The previous examples may be considered cases of immigration because from the perspective of federal law, the United States’ relationship with refugees is both a modern and highly political issue. According to Refugee Council USA, the country began officially accepting refugees as a separate class from immigrants with the passage of the Displaced Persons Act of 1948 in the early days of the Cold War. Prior to this act no distinction was made between a voluntary immigrant and a refugee, and no specific protections were presented for refugees. According to the act itself, the goal of the law was to, “authorize for a limited period of time the admission into the United States of certain European displaced persons for permanent residence.”6 Legislators recognized the need for action to assist those in need, but they only intended to do so for a finite amount of time. In signing the bill, President Truman issued a statement lamenting the act’s shortcomings, including that, “the bill discriminates in callous fashion against displaced persons of the Jewish faith.”7 The system created by the Displaced Persons Act set limits on the numbers of refugees that the United States would accept and from where they would be accepted, which was mostly those fleeing communism in Europe at the time.8 Underscoring the political nature of accepting refugees, the Displaced Persons Act required that refugee eligibility be dependent upon the adult refugees being capable of working without displacing an American workman, and that their families not require any public assistance in order to subsist safely.9 Basically, a refugee could not threaten an American job or become dependent upon the country’s taxpayers.

Refugee policy underwent a significant shift in 1980 with the passage of the Refugee Act of 1980. The change was prompted by the United States’ acceptance of the United Nation’s Protocol relating to the Status of Refugees in 1968.10 Despite this alignment, a report by the Lawyer’s Committee for Human Rights issued a decade later posits that the implementation of the law had proven highly political, specifically in its usage to further foreign policy agendas.11 The result had been the preferential treatment of refugees depending upon their country of origin, even though the law strove to create a neutral and unbiased acceptance system.12 Nonetheless, the act did provide for the creation of a single process to handle the acceptance of refugees abroad, as well as those already in the United States seeking asylum.13 Today, the program is known as the U.S. Refugee Admissions Program and is administered by the State Department.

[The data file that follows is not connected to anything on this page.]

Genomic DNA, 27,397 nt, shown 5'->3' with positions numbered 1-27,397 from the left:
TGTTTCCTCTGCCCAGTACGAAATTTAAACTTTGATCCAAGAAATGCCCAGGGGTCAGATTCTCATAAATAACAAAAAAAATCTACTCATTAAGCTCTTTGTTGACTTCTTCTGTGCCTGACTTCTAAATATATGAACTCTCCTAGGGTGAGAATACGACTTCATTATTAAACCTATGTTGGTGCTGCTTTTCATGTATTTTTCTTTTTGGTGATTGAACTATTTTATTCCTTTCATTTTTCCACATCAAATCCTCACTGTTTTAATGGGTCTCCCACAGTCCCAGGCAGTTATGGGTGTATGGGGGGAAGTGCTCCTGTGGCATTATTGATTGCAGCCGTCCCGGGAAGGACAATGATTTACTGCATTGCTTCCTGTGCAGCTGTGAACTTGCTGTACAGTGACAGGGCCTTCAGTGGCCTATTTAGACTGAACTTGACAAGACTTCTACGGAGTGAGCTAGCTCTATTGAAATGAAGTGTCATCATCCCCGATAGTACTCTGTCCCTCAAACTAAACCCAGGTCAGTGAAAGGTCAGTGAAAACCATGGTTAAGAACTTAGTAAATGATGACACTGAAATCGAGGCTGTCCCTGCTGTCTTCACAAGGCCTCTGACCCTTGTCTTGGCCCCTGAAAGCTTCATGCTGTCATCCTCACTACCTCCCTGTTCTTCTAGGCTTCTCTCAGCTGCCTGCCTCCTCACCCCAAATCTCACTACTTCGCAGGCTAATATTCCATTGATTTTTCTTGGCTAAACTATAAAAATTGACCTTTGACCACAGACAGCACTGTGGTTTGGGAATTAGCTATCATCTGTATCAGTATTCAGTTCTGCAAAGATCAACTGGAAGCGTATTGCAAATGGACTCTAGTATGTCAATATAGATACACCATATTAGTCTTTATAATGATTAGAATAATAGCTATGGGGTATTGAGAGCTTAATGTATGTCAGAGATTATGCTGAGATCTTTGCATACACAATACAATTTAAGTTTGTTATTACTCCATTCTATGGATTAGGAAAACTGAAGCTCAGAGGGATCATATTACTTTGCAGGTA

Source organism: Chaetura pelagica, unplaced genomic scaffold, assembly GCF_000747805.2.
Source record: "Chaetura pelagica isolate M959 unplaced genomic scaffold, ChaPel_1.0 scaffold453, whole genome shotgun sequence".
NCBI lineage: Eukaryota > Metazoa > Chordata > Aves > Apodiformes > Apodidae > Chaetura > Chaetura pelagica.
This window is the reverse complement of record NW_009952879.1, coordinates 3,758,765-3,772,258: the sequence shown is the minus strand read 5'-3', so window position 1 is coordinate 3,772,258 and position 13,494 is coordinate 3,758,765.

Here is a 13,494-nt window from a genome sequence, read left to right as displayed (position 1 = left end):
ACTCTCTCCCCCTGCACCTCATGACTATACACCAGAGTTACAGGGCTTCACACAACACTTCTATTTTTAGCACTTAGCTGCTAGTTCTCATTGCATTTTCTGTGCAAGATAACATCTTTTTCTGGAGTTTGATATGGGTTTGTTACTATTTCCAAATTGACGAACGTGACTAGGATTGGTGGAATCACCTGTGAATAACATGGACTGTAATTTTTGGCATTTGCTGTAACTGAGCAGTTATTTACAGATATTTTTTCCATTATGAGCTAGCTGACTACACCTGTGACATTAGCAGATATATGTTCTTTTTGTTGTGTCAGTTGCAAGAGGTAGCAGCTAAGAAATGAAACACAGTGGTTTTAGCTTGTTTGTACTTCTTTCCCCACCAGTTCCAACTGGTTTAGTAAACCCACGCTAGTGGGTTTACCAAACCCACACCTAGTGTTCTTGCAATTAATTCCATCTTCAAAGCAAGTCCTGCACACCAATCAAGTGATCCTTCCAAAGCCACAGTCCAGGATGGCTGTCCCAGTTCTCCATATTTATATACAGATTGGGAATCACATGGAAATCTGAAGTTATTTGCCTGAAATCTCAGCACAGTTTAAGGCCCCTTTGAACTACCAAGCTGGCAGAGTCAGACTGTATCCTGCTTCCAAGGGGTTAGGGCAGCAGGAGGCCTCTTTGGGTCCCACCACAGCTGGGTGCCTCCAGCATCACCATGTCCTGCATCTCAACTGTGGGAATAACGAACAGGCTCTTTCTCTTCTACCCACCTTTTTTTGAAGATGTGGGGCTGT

According to a factsheet concerning the U.S. Refugee Admissions Program, the United States has accepted approximately 3 million refugees in the 35 years since the implementation of the Refugee Act of 1980.14 Prior to this period, however, the United States has seen several major migrations of people to its shores who would likewise qualify as refugees by today’s standards. Each influx of immigrants, hoping to escape persecution in their home countries, became part of the highly political immigration debate that has been ongoing since nearly the founding of the country. Though tumultuous, millions of individuals have found refuge, navigating the processes and programs of their time, either as immigrants or refugees.


  1. “Refugee.” Merriam-Webster.com. Accessed November 21, 2015. http://www.merriam-webster.com/dictionary/refugee.
  2. Immigration and Nationality Act, U.S. Code, title 8, sec. 1101(42).
  3. Immigration and Nationality Act, U.S. Code, title 8, sec. 1101(15)
  4. Bradford, William, and Harold Paget. Of Plymouth Plantation. Dover ed. Mineola, N.Y.: Dover Publications, 2006, 1-27.
  5. Ibid, 1.
  6. Congress, Senate, Displaced Persons Act of 1948, 80th Cong., 2nd sess., S. 2242 (25 June 1948).
  7. Truman, Harry. “Statement by the President Upon Signing the Displaced Persons Act.” Truman Library – Public Papers of the Presidents: Harry S. Truman. Accessed November 25, 2015. http://trumanlibrary.org/publicpapers/index.php?pid=1688.
  8. Congress, Senate, Displaced Persons Act of 1948, 80th Cong., 2nd sess., S. 2242 (25 June 1948).
  9. Ibid.
  10. “The Implementation of the Refugee Act of 1980: A Decade of Experience.” March 1, 1990. Accessed November 25, 2015. http://www.attorneynelson.com/sitebuildercontent/sitebuilderfiles/LCHRRefugeeDecadeReport.pdf.
  11. Ibid.
  12. Ibid.
  13. Refugee Act of 1980, Public Law 96-212, U.S. Statutes at Large 94 (1980): 102-18.
  14. “Refugee Resettlement in the United States.” U.S. Department of State. May 23, 2014. Accessed November 25, 2015. http://www.state.gov/j/prm/releases/factsheets/2014/228681.htm.